I have had the beginnings of a migraine for four days. This is the longest one I’ve had in years. The pain is blossoming from behind my left eye right now; yesterday it was my right. I can feel a little bubble pulsating behind my eye, making it watery and red. If I push my finger under my ocular bone really hard, the release is a miracle. But I can only do that for 10-20 seconds before it starts to really hurt my eye. The pain starts to pulsate out to my temple and then spans my forehead and farther back into my skull. So far, my usual go-to drugs of ibuprofen and Excedrin Migraine have only put off the inevitable. This is one bad headache to not be killed by those two drugs. But it’s not REALLY bad…yet. I’m basically holding it at bay with these pills hoping it will eventually die. But I can’t take them forever.
Lots of different things set off my migraines, no one thing in particular. Sometimes they are visually set-off, but not in the way most people think. I can sit at the beach with the bright sun in my eyes for hours and not get a migraine. But put me in a dimly lit room or outside on an overcast day for a few hours and the headache will set in. Sometimes they are set-off by sounds; a major trigger for me is conflicting sounds. So, if a TV is on in one room and a radio is playing in the other I will almost immediately start feeling a migraine. Stress can set them off for me too, but not as much as visual or audio elements.
The headaches started when I was in 5th grade. I had never really had headaches before that I can remember. I used to get them every other day. My parent’s, especially my dad, thought that I was making it up to get out of school because they would come so often. It didn’t matter that I was a straight-A student.
The first few years were the worst. I would be in so much pain that all I could do was rock back and forth in the dark and moan. The pain would make me nauseous and sometimes I would be sick. I would push my fingers into my temples and hold straight ice on my forehead for hours because that was the only thing that gave me any relief. My mom was a nurse, but she had never seen anything like it before – it does not run in our family. She would give me Tylenol, but anyone with migraines will tell you that Tylenol does nothing for them. I couldn’t eat, I couldn’t sleep, I could barely walk when I had them. And I couldn’t even just lay there in moan on my bed, I had to be on my knees with my head against a high pillow in an exact position – any other way would make waves of nausea wash over me.
They finally took me to the doctor when I started getting sick from the headaches. The doctor didn’t know what to make of it – they gave me a CAT scan and an MRI to make sure I didn’t have a brain tumor or something. They came out clear. Finally a doctor diagnosed me with chronic migraines, but at the age of nine in the mid-nineties there weren’t any migraine medications for children. They gave me Reglan for the nausea, which helped a little.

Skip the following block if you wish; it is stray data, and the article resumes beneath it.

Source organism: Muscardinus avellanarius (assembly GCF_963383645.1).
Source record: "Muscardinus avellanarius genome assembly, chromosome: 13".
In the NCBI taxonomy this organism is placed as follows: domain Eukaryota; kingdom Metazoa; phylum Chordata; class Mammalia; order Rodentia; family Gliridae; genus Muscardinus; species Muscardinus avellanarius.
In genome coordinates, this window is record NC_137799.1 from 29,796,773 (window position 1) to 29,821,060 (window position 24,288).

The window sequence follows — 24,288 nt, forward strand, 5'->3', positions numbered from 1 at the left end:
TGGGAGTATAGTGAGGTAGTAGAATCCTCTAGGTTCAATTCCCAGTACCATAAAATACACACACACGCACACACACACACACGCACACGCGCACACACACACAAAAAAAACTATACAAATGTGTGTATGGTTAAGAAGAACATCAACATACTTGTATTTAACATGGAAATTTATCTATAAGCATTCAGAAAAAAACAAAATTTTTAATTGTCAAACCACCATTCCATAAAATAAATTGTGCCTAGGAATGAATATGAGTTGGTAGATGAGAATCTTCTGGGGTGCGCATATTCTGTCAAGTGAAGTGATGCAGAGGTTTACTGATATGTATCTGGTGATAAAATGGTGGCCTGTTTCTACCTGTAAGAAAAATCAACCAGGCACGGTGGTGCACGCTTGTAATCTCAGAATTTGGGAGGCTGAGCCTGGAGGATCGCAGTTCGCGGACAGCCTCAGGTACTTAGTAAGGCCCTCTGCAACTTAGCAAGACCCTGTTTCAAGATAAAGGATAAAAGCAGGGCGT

Once I got to high school, I was so used to the headaches that I could feel the difference in my head between a small tension headache and an on-coming migraine. I would take four ibuprofen when I felt the migraine coming and it would usually knock it out before it got bad. Then came college – I was in classes most of the day and running around a huge 2,000-acre campus between. There wasn’t much time to run back to my dorm/apartment for pills and I was a typical college student: too distracted to always remember to carry them. One day I tried to walk to a class while in the throws of a major headache and I almost passed out on the way. I sat on a bench and called a friend to come and get me. Shortly after that, my new doctor prescribed me Midrin for my migraines – an adult drug that I know qualified for.
Midrin was a strong drug – when I took it it made me feel like my heartbeat was slowing to a crawl and it made me so weak that I couldn’t stand or move my arms. But it worked fast and it was extremely effective. The first time I took it I was scared I was having a bad reaction. All I could do was lay on my bed and stare at the ceiling. It didn’t make me feel tired, but lifting a single finger was exhausting. But that only lasted about 20 minutes and then I was good-to-go.
In the last few years since I have graduated college, the migraines have become less and less frequent. My doctor said that children diagnosed with chronic migraines really bad like I had them often see the symptoms go away as they grow older. That was certainly true for me. At 23, I barely get them any more – maybe once a month or once every two months. And when I feel them coming I can usually knock them out with Excedrin Migraine pretty quickly. People can tell me that Excedrin is just aspirin and Tylenol and caffeine, but no one will ever shake my belief in that drug. I have tried everything and Excedrin is the ONLY thing that has ever consistently worked to give me relief from my migraines.
I have a standing Midrin prescription that I haven’t really used on a regular basis in years, but I used it today. And it’s not working. This is the second time I have used this bottle in the past year and both times it has not worked. I don’t know why – I never used Midrin enough to become immune to the drug because it was prescribed to me so late. I hope to God that this bottle was just a bad batch because if Midrin has changed in some way and no longer works, I am SOL.